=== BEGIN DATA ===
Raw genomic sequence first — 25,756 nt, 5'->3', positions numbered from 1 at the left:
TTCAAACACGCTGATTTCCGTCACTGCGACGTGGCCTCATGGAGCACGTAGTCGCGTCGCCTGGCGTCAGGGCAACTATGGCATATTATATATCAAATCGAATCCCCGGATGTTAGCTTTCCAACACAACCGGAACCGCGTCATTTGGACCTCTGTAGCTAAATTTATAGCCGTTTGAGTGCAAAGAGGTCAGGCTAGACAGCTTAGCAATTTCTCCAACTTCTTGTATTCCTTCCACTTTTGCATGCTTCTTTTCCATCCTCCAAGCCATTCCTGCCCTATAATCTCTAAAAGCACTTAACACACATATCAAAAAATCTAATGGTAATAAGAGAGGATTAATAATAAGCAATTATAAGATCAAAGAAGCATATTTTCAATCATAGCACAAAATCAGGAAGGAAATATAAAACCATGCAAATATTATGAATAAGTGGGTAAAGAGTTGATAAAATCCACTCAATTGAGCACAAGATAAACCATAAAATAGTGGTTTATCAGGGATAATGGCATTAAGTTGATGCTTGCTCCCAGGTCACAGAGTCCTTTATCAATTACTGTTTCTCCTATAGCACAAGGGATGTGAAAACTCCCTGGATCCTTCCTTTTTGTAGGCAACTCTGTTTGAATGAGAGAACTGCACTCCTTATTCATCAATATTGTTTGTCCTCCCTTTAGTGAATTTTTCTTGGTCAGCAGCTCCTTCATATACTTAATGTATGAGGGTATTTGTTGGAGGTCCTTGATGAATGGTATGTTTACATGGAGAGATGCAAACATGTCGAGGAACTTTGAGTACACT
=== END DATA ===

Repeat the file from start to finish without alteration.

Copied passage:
Raw genomic sequence first — 25,756 nt, 5'->3', positions numbered from 1 at the left:
TTCAAACACGCTGATTTCCGTCACTGCGACGTGGCCTCATGGAGCACGTAGTCGCGTCGCCTGGCGTCAGGGCAACTATGGCATATTATATATCAAATCGAATCCCCGGATGTTAGCTTTCCAACACAACCGGAACCGCGTCATTTGGACCTCTGTAGCTAAATTTATAGCCGTTTGAGTGCAAAGAGGTCAGGCTAGACAGCTTAGCAATTTCTCCAACTTCTTGTATTCCTTCCACTTTTGCATGCTTCTTTTCCATCCTCCAAGCCATTCCTGCCCTATAATCTCTAAAAGCACTTAACACACATATCAAAAAATCTAATGGTAATAAGAGAGGATTAATAATAAGCAATTATAAGATCAAAGAAGCATATTTTCAATCATAGCACAAAATCAGGAAGGAAATATAAAACCATGCAAATATTATGAATAAGTGGGTAAAGAGTTGATAAAATCCACTCAATTGAGCACAAGATAAACCATAAAATAGTGGTTTATCAGGGATAATGGCATTAAGTTGATGCTTGCTCCCAGGTCACAGAGTCCTTTATCAATTACTGTTTCTCCTATAGCACAAGGGATGTGAAAACTCCCTGGATCCTTCCTTTTTGTAGGCAACTCTGTTTGAATGAGAGAACTGCACTCCTTATTCATCAATATTGTTTGTCCTCCCTTTAGTGAATTTTTCTTGGTCAGCAGCTCCTTCATATACTTAATGTATGAGGGTATTTGTTGGAGGTCCTTGATGAATGGTATGTTTACATGGAGAGATGCAAACATGTCGAGGAACTTTGAGTACACT